The world changes fast—and there are few places that show that change as quickly as the Google SERP. Global events, celebrity gossip, and social trending topics can all dominate our search interests and quickly impact the performance of our PPC campaigns.
Even the top searches from 2022 already feel outdated!
Although the SERP can shift at a minute’s notice, even the most dedicated PPC manager can’t monitor their campaigns 24/7. So how can you keep your ads up to date–even while you sleep?
Luckily, Google Ads allows PPC managers to use automated rules to monitor, change, and optimize their accounts in advance. With some proper planning and foresight, automatic rules can become a powerful tool in your tool belt.
Automated rules allow advertisers to schedule changes to be made in their Google Ads account. The genius of automated rules is that they’re nearly infinitely flexible in scheduling changes made to your Google Ads account. You can use an automated rule to post one change or thousands–and can schedule them to run just one time or multiple times a day. You can use them to post big changes–such as pausing every campaign in your account, or the smallest changes–such as emailing you the results of your campaign when you return from vacation.
Microsoft Advertising has similar automated rules for their advertisers that can be used in conjunction with Google’s automated rules. Alternatively, advertisers can automate importing changes from their Google Ads accounts directly into Microsoft Advertising to keep their campaigns up in sync with Google and up to date.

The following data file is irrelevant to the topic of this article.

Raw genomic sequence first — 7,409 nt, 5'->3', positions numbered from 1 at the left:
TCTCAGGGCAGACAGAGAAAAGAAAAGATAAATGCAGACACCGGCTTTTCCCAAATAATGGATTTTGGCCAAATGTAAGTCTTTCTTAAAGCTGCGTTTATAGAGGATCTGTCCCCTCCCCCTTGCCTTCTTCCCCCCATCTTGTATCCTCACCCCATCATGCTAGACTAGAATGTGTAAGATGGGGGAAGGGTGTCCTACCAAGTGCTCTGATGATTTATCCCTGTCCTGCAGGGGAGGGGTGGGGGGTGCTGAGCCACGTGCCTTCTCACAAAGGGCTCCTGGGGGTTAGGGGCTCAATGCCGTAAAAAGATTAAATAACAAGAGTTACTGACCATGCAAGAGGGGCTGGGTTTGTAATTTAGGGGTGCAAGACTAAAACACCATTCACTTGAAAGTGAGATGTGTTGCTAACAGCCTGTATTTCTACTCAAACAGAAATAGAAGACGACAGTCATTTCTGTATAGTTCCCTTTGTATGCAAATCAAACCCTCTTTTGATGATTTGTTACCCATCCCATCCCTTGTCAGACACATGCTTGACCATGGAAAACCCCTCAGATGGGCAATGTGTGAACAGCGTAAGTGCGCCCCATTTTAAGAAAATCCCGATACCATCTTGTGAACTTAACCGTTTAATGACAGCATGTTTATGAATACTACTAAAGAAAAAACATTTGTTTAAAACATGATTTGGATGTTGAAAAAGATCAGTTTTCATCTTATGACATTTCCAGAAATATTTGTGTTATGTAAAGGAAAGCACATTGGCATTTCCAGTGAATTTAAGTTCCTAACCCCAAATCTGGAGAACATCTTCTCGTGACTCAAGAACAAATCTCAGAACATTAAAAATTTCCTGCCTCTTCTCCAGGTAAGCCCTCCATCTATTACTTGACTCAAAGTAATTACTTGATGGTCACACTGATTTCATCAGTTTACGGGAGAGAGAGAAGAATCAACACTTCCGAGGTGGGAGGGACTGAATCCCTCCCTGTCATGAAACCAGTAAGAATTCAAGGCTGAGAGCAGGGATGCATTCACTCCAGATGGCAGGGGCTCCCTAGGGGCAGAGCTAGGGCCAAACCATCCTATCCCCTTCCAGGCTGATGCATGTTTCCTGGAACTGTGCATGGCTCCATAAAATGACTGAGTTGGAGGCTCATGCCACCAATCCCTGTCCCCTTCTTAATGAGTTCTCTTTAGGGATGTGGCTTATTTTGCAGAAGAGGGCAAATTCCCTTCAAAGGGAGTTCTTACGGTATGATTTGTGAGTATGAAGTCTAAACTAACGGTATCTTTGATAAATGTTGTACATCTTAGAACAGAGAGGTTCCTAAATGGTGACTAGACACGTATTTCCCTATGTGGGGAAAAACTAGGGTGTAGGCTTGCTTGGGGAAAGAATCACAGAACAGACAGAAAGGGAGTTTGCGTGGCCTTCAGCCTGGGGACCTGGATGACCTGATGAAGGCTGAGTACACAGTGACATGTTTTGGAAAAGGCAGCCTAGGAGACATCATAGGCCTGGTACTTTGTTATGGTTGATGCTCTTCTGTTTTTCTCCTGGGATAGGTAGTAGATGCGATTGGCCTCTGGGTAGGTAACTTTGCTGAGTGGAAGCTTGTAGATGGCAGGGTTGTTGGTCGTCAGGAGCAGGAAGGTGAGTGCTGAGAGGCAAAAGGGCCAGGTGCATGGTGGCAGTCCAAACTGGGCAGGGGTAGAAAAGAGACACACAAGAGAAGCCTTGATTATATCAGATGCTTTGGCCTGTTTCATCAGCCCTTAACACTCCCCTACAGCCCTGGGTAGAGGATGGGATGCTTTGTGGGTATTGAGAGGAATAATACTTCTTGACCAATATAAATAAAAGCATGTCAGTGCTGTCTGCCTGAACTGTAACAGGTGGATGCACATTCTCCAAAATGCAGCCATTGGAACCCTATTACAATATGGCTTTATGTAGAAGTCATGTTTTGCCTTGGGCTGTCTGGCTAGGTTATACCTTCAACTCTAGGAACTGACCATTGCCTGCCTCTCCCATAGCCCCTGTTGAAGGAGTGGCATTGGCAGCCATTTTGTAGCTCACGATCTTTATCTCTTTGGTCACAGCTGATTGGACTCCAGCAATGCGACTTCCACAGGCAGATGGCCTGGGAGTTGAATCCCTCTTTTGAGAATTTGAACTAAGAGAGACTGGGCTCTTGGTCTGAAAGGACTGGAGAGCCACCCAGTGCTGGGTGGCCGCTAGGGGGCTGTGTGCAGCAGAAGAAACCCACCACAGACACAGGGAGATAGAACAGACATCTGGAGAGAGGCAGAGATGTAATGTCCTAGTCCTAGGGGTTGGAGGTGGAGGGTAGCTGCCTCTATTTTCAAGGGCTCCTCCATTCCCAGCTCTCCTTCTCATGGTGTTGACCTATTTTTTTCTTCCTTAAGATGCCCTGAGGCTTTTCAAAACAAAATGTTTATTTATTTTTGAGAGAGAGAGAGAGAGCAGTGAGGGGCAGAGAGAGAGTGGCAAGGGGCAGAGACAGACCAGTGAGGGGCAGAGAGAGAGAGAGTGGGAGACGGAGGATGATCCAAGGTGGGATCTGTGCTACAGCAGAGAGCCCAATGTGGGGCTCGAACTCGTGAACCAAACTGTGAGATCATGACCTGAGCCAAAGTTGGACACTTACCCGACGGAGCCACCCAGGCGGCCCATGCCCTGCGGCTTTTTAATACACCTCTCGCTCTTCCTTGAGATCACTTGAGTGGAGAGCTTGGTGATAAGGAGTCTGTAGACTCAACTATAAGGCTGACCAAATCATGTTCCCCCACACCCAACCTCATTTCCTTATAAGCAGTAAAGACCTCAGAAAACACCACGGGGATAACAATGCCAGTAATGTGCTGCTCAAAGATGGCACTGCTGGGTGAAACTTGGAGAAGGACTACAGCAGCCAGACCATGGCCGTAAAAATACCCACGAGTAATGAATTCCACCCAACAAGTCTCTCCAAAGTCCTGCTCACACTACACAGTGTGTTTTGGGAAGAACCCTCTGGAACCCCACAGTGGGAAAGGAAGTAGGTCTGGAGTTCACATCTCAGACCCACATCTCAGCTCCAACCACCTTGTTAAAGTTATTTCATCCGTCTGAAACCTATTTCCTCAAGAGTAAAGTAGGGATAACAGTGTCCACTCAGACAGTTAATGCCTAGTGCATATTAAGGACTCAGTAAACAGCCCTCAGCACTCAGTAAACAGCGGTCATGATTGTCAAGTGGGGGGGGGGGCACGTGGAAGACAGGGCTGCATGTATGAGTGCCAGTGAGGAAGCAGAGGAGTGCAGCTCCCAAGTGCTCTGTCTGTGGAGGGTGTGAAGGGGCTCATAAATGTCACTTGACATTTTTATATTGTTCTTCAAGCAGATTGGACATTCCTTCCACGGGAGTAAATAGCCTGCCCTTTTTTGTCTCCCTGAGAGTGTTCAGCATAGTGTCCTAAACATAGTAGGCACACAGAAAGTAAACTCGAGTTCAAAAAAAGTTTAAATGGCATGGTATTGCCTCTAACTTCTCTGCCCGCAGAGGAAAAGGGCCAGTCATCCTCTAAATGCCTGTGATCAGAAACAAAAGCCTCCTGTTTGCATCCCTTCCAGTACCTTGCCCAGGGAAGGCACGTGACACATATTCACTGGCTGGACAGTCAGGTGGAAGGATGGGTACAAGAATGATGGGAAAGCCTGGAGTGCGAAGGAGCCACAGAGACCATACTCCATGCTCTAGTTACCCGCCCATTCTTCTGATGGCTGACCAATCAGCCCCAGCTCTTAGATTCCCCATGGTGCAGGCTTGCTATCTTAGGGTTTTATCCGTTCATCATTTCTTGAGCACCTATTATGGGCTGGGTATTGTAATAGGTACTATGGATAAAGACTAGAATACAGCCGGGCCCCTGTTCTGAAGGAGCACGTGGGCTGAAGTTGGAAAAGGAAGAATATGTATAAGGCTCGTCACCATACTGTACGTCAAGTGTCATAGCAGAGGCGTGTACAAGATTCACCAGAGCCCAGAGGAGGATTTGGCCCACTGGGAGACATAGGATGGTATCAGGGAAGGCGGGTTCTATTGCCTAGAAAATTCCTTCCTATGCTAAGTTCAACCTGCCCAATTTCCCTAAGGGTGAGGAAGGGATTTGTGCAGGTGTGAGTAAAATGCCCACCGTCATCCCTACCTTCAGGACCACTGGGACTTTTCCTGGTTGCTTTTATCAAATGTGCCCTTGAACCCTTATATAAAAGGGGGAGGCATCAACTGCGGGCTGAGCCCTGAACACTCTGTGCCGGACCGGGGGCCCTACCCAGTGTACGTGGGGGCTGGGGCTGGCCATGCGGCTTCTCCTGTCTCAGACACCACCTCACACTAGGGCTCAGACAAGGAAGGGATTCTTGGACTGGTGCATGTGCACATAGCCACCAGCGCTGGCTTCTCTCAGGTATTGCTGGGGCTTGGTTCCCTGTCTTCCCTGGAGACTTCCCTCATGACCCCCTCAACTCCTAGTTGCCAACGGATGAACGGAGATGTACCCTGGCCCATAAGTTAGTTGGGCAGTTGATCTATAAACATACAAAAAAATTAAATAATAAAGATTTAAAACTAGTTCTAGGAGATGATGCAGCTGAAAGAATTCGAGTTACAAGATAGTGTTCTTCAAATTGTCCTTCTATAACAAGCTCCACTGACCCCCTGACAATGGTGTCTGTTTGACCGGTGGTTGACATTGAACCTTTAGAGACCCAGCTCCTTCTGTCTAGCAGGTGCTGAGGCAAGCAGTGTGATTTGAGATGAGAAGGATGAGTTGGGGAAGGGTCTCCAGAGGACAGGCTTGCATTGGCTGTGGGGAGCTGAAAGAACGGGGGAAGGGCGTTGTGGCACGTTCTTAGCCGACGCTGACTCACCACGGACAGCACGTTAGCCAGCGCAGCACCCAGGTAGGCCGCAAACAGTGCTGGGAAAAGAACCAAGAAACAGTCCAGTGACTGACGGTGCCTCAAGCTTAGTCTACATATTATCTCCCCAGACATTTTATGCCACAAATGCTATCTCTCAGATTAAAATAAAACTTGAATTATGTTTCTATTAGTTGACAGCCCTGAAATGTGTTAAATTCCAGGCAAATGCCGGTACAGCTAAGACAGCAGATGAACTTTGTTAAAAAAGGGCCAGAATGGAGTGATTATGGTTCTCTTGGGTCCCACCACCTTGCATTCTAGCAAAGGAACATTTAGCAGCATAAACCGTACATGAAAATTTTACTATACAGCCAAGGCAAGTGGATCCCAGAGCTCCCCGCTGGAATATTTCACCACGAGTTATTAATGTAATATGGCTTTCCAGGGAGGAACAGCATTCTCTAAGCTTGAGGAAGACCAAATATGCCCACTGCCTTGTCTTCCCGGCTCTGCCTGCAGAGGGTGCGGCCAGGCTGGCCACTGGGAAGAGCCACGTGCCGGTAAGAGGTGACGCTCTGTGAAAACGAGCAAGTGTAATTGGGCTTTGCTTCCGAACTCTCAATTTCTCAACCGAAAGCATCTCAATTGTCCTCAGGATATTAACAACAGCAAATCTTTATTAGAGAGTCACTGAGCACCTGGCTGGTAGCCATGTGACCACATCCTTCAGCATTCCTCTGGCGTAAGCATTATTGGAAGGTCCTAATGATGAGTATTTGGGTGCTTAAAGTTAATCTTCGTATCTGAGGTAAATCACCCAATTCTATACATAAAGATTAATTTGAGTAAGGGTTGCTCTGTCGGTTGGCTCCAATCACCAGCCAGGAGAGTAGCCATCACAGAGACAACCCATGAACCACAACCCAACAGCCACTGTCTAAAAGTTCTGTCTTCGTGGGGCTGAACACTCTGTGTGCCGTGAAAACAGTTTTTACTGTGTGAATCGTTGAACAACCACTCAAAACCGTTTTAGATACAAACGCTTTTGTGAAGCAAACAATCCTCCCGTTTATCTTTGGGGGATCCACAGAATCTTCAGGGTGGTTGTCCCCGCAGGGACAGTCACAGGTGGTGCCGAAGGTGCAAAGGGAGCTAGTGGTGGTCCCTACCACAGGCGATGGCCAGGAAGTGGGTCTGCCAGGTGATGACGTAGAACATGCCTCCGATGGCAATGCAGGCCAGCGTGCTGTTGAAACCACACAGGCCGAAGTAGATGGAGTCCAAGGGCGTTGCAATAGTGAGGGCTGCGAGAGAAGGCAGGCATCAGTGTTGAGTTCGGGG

You can create automated rules directly within Google Ads from the “Tools and settings” menu. Under “Bulk Actions,” select “Rules.”
From here, you can create an automated rule to update any element of your account–campaigns, ad groups, keywords, ads, asset groups, audiences, demographic targets, or display placements.
Alternatively, when viewing any of these elements of your account, you can create an automated rule by selecting the three dots icon “More” at the far right. From there, select “Create an automated rule.” It will open up the framework to automate the element of your account you are viewing.
Every Google Ads automated rule has five main elements in its framework that you can set to automate your campaign to your fitting.
1. Action: This is what you want Google to change in your account. Big or small–you call the shots. Use automated rules to perform actions such as:
2. Apply to: Select where you want this action to take place. For instance, do you want it to apply to every campaign (ad, keyword, etc.) in your account? Or do you want to select certain campaigns (ads, keyword, etc.)